The US Court of Appeals for the 9th Circuit today issued a ruling that could change the contours of fair use and copyright takedown notices. In an opinion (PDF)  published this morning, the three-judge panel found that Universal Music Group's view of fair use is flawed. The record label must face a trial over whether it wrongfully sent a copyright takedown notice over a 2007 YouTube video of a toddler dancing to a Prince song. That toddler's mother, Stephanie Lenz, acquired pro bono counsel from the Electronic Frontier Foundation. The EFF in turn sued Universal in 2007, saying that its takedown practices violated the Digital Millennium Copyright Act. Further Reading The judges ruled today that copyright holders "must consider the existence of fair use before sending a takedown notification." Universal's view that fair use is essentially an excuse to be brought up after the fact is wrong, they held. UMG's view of fair use solely as an "affirmative defense" is a misnomer. "Fair use is uniquely situated in copyright law so as to be treated differently than traditional affirmative defenses," wtore US Circuit Judge Richard Tallman for the majority. The long-running copyright case began when Lenz uploaded a video of her son Holden dancing to Prince's "Let's Go Crazy." At that time, Universal had an employee scouring YouTube each day in order to issue takedowns on videos that used Prince music. EFF, looking for a test case over bad DMCA takedowns, found a sympathetic client in Lenz, a mom seeking to simply share a video of her son with his grandmother. Today's ruling isn't an all-out win for EFF, which wanted Universal to be held liable immediately under 512(f), the section of the DMCA that allows for damages over bad-faith takedown notices. Universal will have to face a trial over whether it "knowingly misrepresented" its "good faith belief the video was not authorized by law." But the judges have made clear that copyright owners "must consider fair use before sending a takedown notification," before forming that "good faith belief." To be successful at trial, Universal doesn't have to prove that the video wasn't fair use. It just has to show that it considered fair use before sending the notice. Otherwise, it could be liable for "nominal" damages to Lenz—which wouldn't be much, since her video went back up after a short period, and has been up since then.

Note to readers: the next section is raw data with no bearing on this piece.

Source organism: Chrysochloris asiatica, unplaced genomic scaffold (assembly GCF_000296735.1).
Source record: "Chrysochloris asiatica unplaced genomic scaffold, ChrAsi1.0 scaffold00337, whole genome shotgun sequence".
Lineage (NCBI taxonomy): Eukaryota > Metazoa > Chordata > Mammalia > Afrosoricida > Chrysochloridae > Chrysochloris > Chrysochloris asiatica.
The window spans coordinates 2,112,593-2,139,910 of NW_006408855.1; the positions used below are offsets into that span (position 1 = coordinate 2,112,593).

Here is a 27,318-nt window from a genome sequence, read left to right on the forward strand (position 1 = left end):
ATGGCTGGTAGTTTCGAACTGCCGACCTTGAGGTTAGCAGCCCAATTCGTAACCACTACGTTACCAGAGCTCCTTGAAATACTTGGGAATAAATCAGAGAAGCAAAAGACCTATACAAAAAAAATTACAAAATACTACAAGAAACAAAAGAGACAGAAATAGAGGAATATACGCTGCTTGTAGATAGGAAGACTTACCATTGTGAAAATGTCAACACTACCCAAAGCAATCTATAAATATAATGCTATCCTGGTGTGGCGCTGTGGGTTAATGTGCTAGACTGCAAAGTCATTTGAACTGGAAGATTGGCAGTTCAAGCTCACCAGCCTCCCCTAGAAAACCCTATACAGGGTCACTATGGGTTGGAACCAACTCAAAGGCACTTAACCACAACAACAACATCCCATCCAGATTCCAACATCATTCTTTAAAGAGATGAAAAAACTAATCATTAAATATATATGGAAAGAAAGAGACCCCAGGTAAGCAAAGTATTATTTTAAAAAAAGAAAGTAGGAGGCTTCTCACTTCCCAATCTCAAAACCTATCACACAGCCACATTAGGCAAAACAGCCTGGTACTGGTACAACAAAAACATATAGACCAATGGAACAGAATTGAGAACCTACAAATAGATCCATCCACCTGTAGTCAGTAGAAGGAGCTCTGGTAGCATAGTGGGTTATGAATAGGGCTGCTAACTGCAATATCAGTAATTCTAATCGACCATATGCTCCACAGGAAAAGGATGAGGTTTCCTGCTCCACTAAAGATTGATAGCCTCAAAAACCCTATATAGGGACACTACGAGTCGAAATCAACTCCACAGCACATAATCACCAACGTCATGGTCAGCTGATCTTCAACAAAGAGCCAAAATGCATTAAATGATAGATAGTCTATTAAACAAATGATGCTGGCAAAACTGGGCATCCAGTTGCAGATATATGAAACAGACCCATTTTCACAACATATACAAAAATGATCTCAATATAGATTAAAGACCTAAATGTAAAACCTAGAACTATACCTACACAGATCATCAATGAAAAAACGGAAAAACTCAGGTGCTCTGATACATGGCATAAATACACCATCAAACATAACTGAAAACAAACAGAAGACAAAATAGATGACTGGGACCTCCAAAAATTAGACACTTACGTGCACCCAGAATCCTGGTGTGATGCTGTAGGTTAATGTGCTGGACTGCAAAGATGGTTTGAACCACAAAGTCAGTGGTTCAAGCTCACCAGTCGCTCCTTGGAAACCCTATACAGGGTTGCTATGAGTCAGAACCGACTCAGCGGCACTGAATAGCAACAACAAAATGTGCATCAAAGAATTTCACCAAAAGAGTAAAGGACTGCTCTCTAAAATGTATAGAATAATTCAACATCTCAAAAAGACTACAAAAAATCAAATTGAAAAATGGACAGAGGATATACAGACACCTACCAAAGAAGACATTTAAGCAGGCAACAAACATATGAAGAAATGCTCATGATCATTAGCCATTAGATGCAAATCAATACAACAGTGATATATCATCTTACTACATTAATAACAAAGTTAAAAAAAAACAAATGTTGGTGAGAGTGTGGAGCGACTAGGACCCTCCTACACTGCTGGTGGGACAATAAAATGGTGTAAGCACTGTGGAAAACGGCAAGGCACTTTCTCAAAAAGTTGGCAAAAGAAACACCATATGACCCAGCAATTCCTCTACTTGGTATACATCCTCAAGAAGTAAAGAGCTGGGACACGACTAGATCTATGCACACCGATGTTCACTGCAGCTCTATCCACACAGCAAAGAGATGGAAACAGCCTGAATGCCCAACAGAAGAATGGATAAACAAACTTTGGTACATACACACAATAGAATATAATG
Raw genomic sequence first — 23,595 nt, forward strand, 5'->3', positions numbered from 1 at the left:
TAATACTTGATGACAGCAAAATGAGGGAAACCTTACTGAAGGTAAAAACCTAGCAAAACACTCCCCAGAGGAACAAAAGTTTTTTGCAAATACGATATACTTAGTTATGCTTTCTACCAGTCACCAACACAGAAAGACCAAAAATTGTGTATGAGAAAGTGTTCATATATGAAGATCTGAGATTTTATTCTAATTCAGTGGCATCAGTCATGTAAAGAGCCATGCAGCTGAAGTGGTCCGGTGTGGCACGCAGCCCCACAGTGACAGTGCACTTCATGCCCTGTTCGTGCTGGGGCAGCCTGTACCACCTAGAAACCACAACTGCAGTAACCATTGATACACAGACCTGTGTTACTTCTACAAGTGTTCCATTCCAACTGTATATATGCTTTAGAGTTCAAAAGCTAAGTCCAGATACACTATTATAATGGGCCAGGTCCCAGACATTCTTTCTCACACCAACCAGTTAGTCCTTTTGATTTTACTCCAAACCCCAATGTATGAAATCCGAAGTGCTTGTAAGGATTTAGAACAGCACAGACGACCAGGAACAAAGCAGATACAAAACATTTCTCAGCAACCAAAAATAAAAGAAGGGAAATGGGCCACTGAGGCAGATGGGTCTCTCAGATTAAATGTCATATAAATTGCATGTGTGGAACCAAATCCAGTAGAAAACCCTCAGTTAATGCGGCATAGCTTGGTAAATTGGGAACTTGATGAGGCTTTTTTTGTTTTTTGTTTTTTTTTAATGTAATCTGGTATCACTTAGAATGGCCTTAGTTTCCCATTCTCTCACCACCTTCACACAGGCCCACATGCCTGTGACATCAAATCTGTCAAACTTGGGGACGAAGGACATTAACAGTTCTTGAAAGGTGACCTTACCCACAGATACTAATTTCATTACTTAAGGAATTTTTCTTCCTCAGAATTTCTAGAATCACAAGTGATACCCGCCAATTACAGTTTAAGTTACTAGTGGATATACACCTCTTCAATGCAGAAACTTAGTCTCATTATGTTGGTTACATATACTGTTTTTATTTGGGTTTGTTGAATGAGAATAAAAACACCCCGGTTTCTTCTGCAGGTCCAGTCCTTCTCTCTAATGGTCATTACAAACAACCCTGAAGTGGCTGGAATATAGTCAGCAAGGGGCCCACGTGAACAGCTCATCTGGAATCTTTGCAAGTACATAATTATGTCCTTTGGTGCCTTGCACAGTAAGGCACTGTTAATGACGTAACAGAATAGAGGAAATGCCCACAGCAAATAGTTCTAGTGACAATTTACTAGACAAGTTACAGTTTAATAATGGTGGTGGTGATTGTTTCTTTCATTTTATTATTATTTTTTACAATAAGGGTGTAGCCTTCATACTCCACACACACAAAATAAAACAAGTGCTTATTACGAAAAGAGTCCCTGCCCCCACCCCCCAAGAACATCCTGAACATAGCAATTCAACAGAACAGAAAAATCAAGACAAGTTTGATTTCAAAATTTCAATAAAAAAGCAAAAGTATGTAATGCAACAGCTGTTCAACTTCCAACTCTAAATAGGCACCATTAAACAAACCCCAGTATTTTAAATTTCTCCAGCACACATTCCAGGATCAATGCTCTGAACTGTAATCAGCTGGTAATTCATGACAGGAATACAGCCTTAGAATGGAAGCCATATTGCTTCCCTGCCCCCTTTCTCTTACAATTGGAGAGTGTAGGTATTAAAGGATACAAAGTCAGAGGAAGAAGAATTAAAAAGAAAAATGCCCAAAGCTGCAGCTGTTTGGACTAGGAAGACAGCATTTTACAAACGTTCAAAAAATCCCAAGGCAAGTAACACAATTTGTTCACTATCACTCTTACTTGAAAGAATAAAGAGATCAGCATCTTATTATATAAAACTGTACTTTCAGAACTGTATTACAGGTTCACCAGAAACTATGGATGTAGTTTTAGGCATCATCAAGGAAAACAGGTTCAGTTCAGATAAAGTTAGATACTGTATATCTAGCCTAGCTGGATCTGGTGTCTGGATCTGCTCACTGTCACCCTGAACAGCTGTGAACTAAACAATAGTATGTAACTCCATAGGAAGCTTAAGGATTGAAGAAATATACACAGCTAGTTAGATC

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Once seen as bulletproof, 11 million+ Ashley Madison passwords already cracked (Dan Goodin/Ars Technica)